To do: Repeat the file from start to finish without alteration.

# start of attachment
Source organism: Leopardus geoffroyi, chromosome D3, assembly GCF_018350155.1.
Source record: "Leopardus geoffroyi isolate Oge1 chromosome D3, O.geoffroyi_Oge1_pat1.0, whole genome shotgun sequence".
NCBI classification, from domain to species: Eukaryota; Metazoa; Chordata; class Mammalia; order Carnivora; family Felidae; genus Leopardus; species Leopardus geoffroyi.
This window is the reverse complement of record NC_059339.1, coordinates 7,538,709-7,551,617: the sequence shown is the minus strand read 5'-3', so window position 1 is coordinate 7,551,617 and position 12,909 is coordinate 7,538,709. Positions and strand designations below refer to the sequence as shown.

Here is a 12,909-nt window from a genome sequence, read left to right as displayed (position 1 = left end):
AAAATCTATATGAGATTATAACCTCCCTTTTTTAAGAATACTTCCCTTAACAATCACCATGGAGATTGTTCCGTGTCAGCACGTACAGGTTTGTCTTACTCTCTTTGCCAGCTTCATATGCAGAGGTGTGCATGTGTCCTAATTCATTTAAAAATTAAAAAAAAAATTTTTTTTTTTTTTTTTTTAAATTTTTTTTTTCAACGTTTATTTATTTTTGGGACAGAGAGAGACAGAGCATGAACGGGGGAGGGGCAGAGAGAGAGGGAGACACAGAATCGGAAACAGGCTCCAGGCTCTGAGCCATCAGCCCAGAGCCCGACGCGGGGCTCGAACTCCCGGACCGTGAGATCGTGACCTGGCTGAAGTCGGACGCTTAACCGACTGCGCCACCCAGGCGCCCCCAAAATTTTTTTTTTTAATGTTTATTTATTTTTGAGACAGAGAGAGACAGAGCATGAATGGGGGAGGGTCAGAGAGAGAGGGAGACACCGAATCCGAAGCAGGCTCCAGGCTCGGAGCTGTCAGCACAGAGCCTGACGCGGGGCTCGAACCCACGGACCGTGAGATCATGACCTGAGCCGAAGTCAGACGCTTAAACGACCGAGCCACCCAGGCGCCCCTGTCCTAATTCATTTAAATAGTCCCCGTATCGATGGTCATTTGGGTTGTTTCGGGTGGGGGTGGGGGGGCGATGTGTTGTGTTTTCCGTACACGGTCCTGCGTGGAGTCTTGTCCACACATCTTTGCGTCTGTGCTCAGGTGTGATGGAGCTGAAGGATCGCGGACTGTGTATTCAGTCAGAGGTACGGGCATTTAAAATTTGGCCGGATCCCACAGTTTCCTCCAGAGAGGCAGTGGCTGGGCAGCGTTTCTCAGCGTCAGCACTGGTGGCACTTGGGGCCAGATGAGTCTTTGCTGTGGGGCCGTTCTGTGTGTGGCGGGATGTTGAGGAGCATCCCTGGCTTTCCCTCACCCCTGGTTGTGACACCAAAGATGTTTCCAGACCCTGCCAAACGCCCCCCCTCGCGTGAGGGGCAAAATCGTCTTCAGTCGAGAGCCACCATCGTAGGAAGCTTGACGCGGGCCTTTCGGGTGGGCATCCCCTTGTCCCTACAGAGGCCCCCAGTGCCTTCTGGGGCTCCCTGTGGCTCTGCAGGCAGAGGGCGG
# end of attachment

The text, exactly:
Source organism: Leopardus geoffroyi, chromosome D3, assembly GCF_018350155.1.
Source record: "Leopardus geoffroyi isolate Oge1 chromosome D3, O.geoffroyi_Oge1_pat1.0, whole genome shotgun sequence".
NCBI classification, from domain to species: Eukaryota; Metazoa; Chordata; class Mammalia; order Carnivora; family Felidae; genus Leopardus; species Leopardus geoffroyi.
This window is the reverse complement of record NC_059339.1, coordinates 7,538,709-7,551,617: the sequence shown is the minus strand read 5'-3', so window position 1 is coordinate 7,551,617 and position 12,909 is coordinate 7,538,709. Positions and strand designations below refer to the sequence as shown.

Here is a 12,909-nt window from a genome sequence, read left to right as displayed (position 1 = left end):
AAAATCTATATGAGATTATAACCTCCCTTTTTTAAGAATACTTCCCTTAACAATCACCATGGAGATTGTTCCGTGTCAGCACGTACAGGTTTGTCTTACTCTCTTTGCCAGCTTCATATGCAGAGGTGTGCATGTGTCCTAATTCATTTAAAAATTAAAAAAAAAATTTTTTTTTTTTTTTTTTTAAATTTTTTTTTTCAACGTTTATTTATTTTTGGGACAGAGAGAGACAGAGCATGAACGGGGGAGGGGCAGAGAGAGAGGGAGACACAGAATCGGAAACAGGCTCCAGGCTCTGAGCCATCAGCCCAGAGCCCGACGCGGGGCTCGAACTCCCGGACCGTGAGATCGTGACCTGGCTGAAGTCGGACGCTTAACCGACTGCGCCACCCAGGCGCCCCCAAAATTTTTTTTTTTAATGTTTATTTATTTTTGAGACAGAGAGAGACAGAGCATGAATGGGGGAGGGTCAGAGAGAGAGGGAGACACCGAATCCGAAGCAGGCTCCAGGCTCGGAGCTGTCAGCACAGAGCCTGACGCGGGGCTCGAACCCACGGACCGTGAGATCATGACCTGAGCCGAAGTCAGACGCTTAAACGACCGAGCCACCCAGGCGCCCCTGTCCTAATTCATTTAAATAGTCCCCGTATCGATGGTCATTTGGGTTGTTTCGGGTGGGGGTGGGGGGGCGATGTGTTGTGTTTTCCGTACACGGTCCTGCGTGGAGTCTTGTCCACACATCTTTGCGTCTGTGCTCAGGTGTGATGGAGCTGAAGGATCGCGGACTGTGTATTCAGTCAGAGGTACGGGCATTTAAAATTTGGCCGGATCCCACAGTTTCCTCCAGAGAGGCAGTGGCTGGGCAGCGTTTCTCAGCGTCAGCACTGGTGGCACTTGGGGCCAGATGAGTCTTTGCTGTGGGGCCGTTCTGTGTGTGGCGGGATGTTGAGGAGCATCCCTGGCTTTCCCTCACCCCTGGTTGTGACACCAAAGATGTTTCCAGACCCTGCCAAACGCCCCCCCTCGCGTGAGGGGCAAAATCGTCTTCAGTCGAGAGCCACCATCGTAGGAAGCTTGACGCGGGCCTTTCGGGTGGGCATCCCCTTGTCCCTACAGAGGCCCCCAGTGCCTTCTGGGGCTCCCTGTGGCTCTGCAGGCAGAGGGCGG